How did the electroweak interaction come into fruition?

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    $\begingroup$ This is a very broad question. Have you tried looking at any book that treats the subject? Do you have a background in QFT? Are you looking for a non-mathematical treatment? Or is there anything more specific about the electroweak unification that you need help understanding? $\endgroup$ – DelCrosB Sep 19 '16 at 19:23

I'm going to assume that you're nontechnical, and sketch a generalized story of why people would think that the weak interaction would have something to do with electromagnetism. This is going to be a little metaphorical, and very non-technical, and I'm likely to get some things wrong. Please comment as such, and I will fix it. Also note that I am necessarily going to leave important details out of this discussion. This is not a primer on electroweak theory, this is a motivation for understanding the original question.

So, the first thing was Fermi's prediction of the neutrino. This came about because careful measurements showed that the decay of a neutron to a proton and electron appeared to not conserve momentum. Because the observed decay appeared to conserve charge, this required that the decay product have no charge. Conservation principles also indicated a particle with very little mass. Fermi therefore proposed the name "neutrino" for a very light particle that was a product of this decay and that carried away the missing momentum. He proposed an interaction where four point particles simultaneously interacted, and this seemed to work relatively well, and the notion of the "weak nuclear force" was born, since this interaction was apparently short-ranged.

Time passed, and perturbation theory became more sophisticated. It was discovered that Fermi's theory of the weak interaction was self-inconsistent at higher energies than the neutron decay. Furthermore, symmetries were discovered between certain pairs of particles -- for example, at energies much higher than the electron mass, the weak force appeared to treat electrons and neutrinos in a way that they were approximately interchangeable. Similar effects happened for several other pairs of particles. From group theory, we know that this type of symmetry is described by the group $SU(2)$, and we understood the dynamics of the electromagnetic $U(1)$ theory pretty well by the '50s, so it seemed logical to try to write down a $SU(2)$ theory of the weak force, and get rid of the four-fermion interaction with a weak-force equivalent of the photon (which woudl actually be three bosons, rather than one).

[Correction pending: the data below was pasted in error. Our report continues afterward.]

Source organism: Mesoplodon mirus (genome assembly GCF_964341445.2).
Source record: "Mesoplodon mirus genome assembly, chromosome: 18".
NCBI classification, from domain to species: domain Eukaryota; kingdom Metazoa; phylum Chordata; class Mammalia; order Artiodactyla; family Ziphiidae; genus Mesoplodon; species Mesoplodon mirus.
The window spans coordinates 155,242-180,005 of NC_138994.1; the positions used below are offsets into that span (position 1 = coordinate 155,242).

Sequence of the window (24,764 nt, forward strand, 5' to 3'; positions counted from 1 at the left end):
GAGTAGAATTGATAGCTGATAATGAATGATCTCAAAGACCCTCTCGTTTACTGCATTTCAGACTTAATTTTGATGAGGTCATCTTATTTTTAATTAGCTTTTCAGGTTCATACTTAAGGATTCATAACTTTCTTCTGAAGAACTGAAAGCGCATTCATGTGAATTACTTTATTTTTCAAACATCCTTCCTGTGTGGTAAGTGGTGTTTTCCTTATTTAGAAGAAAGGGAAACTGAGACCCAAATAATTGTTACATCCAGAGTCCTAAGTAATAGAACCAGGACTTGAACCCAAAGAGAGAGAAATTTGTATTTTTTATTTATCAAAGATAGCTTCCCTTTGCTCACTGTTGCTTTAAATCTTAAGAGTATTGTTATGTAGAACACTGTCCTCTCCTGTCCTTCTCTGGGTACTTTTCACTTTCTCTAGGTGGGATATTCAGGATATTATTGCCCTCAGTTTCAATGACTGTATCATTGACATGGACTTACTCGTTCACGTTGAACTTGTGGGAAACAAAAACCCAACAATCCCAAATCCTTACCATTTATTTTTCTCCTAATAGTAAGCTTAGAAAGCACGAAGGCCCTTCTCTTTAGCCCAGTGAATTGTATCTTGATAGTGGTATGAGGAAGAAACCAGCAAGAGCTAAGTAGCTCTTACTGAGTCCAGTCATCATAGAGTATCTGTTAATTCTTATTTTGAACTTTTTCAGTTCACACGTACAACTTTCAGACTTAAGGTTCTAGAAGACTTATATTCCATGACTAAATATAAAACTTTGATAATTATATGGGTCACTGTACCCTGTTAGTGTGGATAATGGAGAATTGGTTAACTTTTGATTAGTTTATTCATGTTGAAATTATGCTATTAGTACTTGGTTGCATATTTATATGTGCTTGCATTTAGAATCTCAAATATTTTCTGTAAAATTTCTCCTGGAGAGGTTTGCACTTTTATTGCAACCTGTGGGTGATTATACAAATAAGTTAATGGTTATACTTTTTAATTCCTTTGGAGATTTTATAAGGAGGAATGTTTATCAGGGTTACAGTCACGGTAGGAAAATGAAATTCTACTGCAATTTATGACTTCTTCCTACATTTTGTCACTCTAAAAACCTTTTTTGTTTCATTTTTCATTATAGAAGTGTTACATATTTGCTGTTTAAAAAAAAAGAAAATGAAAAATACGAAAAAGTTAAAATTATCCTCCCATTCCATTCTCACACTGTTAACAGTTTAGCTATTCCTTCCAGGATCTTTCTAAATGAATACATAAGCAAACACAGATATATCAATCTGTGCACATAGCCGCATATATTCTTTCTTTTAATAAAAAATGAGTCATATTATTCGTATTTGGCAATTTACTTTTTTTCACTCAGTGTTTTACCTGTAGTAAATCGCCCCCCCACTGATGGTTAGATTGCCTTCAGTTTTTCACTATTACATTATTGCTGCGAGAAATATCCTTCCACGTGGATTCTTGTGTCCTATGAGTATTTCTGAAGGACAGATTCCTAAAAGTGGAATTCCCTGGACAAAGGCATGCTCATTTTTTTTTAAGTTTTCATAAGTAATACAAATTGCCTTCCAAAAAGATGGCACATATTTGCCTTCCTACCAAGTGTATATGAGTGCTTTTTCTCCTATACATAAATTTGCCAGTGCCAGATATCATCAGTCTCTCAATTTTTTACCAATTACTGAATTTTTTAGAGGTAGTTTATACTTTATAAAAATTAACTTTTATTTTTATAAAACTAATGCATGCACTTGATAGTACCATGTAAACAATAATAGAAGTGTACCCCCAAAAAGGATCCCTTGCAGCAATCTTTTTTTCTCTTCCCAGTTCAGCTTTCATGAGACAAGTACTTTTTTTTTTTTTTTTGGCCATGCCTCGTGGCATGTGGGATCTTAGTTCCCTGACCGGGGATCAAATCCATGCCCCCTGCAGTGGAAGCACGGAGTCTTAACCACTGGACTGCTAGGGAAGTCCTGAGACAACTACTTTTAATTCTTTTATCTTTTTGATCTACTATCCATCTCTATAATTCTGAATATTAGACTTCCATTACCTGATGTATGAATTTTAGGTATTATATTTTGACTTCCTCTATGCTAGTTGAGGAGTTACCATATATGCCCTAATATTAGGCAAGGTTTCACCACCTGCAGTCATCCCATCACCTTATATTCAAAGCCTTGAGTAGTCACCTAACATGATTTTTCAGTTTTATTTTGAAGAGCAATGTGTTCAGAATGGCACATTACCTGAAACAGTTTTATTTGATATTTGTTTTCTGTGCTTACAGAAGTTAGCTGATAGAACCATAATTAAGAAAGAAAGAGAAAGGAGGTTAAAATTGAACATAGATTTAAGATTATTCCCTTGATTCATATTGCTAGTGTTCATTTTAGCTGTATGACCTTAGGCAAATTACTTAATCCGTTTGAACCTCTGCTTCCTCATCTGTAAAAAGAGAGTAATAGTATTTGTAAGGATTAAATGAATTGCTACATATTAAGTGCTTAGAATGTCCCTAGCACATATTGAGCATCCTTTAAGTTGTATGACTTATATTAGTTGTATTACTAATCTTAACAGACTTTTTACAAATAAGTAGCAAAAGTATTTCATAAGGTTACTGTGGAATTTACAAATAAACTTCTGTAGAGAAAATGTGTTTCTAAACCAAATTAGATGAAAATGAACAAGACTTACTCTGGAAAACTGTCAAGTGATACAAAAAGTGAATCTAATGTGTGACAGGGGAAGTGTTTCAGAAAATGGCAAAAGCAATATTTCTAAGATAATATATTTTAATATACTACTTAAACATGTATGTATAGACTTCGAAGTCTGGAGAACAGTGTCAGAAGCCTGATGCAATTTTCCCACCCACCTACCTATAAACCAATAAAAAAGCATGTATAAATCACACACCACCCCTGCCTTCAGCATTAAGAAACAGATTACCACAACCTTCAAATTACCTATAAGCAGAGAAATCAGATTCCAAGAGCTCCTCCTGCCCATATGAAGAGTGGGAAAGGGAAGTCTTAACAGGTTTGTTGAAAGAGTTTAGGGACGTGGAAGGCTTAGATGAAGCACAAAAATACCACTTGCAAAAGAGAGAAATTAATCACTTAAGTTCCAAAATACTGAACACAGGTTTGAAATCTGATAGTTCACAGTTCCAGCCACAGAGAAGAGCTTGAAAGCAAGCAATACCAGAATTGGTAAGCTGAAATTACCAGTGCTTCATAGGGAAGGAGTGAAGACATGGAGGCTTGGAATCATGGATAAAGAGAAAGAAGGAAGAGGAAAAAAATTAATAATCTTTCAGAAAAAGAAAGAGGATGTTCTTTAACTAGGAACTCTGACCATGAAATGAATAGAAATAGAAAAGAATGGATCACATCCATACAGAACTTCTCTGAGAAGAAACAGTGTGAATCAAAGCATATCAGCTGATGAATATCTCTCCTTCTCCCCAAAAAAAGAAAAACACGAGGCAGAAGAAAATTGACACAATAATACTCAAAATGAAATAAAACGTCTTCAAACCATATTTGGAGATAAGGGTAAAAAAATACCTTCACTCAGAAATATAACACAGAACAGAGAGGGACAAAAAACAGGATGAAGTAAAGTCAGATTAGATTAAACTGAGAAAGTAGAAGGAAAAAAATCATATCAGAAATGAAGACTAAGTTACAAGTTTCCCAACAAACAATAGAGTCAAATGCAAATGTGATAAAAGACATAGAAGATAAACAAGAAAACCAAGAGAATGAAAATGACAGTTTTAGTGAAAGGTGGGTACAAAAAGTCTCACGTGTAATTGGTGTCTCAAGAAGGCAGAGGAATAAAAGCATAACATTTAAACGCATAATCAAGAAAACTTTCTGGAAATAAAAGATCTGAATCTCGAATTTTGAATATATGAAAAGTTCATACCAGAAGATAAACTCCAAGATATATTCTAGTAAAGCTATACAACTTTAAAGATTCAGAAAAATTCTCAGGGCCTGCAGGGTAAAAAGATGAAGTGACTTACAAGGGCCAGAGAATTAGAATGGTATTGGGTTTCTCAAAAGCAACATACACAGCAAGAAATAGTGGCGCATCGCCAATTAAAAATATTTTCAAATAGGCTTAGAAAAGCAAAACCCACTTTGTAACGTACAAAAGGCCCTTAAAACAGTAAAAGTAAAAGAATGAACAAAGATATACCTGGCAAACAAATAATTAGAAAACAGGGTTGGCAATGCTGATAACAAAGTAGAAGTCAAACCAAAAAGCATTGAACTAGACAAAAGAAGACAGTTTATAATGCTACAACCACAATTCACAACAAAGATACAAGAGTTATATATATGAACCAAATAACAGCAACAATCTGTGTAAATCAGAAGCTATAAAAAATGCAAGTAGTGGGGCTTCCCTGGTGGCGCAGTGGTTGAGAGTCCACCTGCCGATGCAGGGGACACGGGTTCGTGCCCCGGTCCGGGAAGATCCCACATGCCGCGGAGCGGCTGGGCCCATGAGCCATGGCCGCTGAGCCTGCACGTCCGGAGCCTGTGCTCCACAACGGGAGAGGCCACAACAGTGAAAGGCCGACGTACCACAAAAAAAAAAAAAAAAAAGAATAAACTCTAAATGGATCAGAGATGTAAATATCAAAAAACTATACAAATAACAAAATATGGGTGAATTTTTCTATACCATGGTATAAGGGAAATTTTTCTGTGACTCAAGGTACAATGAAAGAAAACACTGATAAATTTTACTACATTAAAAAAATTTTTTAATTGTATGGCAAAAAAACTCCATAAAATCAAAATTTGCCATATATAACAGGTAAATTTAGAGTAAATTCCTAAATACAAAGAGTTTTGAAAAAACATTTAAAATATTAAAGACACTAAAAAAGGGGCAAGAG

This, however, had two problems:

1) there was no way to write down a consistent gauge theory that was short-ranged -- this required giving the bosons mass, and the mass broke the gauge magic

2) Several decay channels were discovered that indicated that the gauge bosons had to come in both charged and uncharged varieties, in order to support processes like:

$$e^{-} + {\bar \nu_{e}} \rightarrow \mu^{-} + {\bar \nu_{\mu}}$$

as well as ones like the weak correction to:

$$\mu^{-} + \mu^{+} \rightarrow e^{+} + e^{-}$$

But it was unclear how to make the gauge bosons come in both electrically charged and uncharged varieties.

So, both of these problems were solved with the introduction of the unification of the electromagnetic force with the weak force. The short story is that a group large enough to contain both was created. Then, the Higgs boson was added, and the key thing here is that the theory was constructed in such a way the Higgs boson had a nonzero value in vacuum, and this picked out a "special" direction in the $SU(2) x U(1)$ space that forced mixing, and left one massless boson, and three massive ones, while also leaving two uncharged bosons (one of which was the massless one), and two charged ones. Because all of these properties were emergent from the Higgs symmetry breaking, and not fundamental, it also solved the problems with inconsistency and the massive bosons breaking gauge -- the mass was just an apparent thing created by the Higgs.

The other thing worth nothing is that the $U(1)$ in electromagnetism is a "left-over" massless degree of freedom that is in a mixed direction within the $SU(2) x U(1)$, it is NOT the $U(1)$ in the electroweak symmetry. This mixing gives is what gives the weak bosons their electric charge.

I hope this was helpful. I tried to walk the line between handwaving too much and being too overtechnical.

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    $\begingroup$ +1 I wasted money on a least one general audience science book, you summed it up in 1 answer. $\endgroup$ – user108787 Sep 19 '16 at 23:36

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